Alternate picking is a guitar playing technique, necessarily used only by pick-users, that employs strictly alternating downward and upward picking strokes in a continuous run. It is the most common method of plectrum playing. If this technique is performed on a single note at speed then it may also be referred to as tremolo picking.
"Good" alternate picking involves a continuous up-and-down motion of the picking hand, even when not picking a note (except when the gap lasts longer than one full up-and-down motion). In this manner, an up-beat (e.g. an even-numbered eighth note or, at faster tempos, sixteenth note) will always be played with an upward picking stroke, while the down-beats are always played with downward picking strokes. This allows for fluid incorporation of legato notes in the middle of picked phrases.
Alternate picking can be heard in almost all styles of picked guitar music, from Jazz to Bluegrass, to Heavy Metal.
It has some advantages and some disadvantages, largely depending on the licks the guitarist is attempting to play. For example, most scalar runs are most easily played using alternate picking. Similarly, the complex, syncopated rhythm guitar patterns found in death metal require a good alternate picking technique to play fast and accurately.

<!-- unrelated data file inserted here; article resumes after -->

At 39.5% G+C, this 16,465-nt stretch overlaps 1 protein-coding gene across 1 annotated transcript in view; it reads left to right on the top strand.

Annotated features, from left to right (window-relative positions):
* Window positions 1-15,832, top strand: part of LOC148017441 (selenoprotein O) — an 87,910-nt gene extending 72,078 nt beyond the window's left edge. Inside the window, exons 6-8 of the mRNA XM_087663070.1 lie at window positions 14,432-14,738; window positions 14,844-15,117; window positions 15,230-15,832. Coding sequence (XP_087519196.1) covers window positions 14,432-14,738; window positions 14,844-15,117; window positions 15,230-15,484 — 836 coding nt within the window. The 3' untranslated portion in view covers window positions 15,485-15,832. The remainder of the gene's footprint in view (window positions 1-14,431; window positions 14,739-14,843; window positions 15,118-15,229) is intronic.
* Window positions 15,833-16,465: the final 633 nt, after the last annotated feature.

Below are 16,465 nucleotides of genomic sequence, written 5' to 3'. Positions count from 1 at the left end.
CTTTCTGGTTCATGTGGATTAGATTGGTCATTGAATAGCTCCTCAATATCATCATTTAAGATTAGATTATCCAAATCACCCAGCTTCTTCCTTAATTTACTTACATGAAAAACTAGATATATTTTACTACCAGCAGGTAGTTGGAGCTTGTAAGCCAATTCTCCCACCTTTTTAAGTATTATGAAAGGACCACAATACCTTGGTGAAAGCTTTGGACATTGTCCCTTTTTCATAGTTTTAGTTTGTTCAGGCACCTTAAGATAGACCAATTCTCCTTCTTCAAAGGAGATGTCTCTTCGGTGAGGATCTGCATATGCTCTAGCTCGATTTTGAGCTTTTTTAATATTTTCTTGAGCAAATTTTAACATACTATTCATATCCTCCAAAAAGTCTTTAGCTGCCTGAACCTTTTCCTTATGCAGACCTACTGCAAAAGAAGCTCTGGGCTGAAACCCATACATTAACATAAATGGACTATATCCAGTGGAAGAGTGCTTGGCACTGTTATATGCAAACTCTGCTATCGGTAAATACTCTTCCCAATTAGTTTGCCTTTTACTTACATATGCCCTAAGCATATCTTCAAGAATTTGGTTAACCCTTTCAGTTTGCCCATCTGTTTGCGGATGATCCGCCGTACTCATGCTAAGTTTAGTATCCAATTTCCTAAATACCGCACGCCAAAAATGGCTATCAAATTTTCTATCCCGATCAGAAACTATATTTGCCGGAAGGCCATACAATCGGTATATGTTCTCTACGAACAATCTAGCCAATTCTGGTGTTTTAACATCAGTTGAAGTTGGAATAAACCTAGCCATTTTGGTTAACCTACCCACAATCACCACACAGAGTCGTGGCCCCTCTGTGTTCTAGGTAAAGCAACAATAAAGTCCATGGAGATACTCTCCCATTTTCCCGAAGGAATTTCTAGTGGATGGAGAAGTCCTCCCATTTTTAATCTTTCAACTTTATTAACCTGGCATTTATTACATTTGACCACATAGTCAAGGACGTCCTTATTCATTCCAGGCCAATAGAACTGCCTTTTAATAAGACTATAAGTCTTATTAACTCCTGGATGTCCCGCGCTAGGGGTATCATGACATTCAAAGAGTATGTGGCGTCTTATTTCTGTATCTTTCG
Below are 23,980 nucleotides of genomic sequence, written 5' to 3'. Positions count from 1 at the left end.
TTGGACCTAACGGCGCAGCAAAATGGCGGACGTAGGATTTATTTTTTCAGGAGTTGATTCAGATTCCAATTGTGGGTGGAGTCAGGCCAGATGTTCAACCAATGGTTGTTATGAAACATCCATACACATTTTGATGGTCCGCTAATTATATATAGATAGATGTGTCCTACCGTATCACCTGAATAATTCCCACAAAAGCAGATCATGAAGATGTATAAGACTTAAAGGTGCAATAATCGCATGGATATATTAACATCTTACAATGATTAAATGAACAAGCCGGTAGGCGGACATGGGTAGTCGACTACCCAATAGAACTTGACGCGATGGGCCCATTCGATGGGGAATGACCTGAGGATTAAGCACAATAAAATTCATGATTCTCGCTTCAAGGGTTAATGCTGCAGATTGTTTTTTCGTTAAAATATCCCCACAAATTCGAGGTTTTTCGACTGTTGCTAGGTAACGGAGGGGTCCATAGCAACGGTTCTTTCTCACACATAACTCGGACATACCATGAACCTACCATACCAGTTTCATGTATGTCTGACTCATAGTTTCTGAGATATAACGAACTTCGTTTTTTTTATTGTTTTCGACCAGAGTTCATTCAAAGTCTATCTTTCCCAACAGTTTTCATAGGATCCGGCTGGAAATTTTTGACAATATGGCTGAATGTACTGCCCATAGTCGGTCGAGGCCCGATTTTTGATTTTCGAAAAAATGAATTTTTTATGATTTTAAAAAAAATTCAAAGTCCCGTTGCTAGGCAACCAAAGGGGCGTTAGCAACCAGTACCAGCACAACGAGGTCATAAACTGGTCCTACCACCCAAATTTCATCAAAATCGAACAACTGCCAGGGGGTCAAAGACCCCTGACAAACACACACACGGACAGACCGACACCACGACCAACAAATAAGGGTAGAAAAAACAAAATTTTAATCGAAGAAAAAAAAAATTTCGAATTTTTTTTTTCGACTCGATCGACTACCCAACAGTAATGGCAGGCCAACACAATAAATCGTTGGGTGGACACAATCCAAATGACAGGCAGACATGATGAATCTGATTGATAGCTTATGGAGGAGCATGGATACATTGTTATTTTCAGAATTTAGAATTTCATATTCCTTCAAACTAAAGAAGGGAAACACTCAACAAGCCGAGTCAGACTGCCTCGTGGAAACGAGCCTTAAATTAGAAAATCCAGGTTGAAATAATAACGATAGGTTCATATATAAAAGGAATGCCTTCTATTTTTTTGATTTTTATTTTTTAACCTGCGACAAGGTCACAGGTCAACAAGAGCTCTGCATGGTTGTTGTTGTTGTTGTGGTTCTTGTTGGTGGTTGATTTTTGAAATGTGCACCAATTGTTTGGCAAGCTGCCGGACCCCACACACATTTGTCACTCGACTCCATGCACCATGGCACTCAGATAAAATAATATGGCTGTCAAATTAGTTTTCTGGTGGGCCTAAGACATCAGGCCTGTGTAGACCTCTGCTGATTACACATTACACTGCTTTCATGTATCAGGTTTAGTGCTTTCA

On the other hand, large arpeggios (especially spanning more than one octave) are very difficult to play using pure alternate picking, and almost impossible to play at great speeds, which is why many guitarists choose to employ sweep picking to play these arpeggios. Similarly, some kinds of licks are easier when played using such specialized techniques as legato playing, economy picking, or tapping. Despite this, some guitar virtuosos (especially Al Di Meola and Steve Morse) emphasize the near-exclusive use of alternate picking, even in situations where another technique would be easier, claiming that pure alternate picking leads to a more consistent sound and allows for greater control of tone. (Courtesy of Wikipedia)
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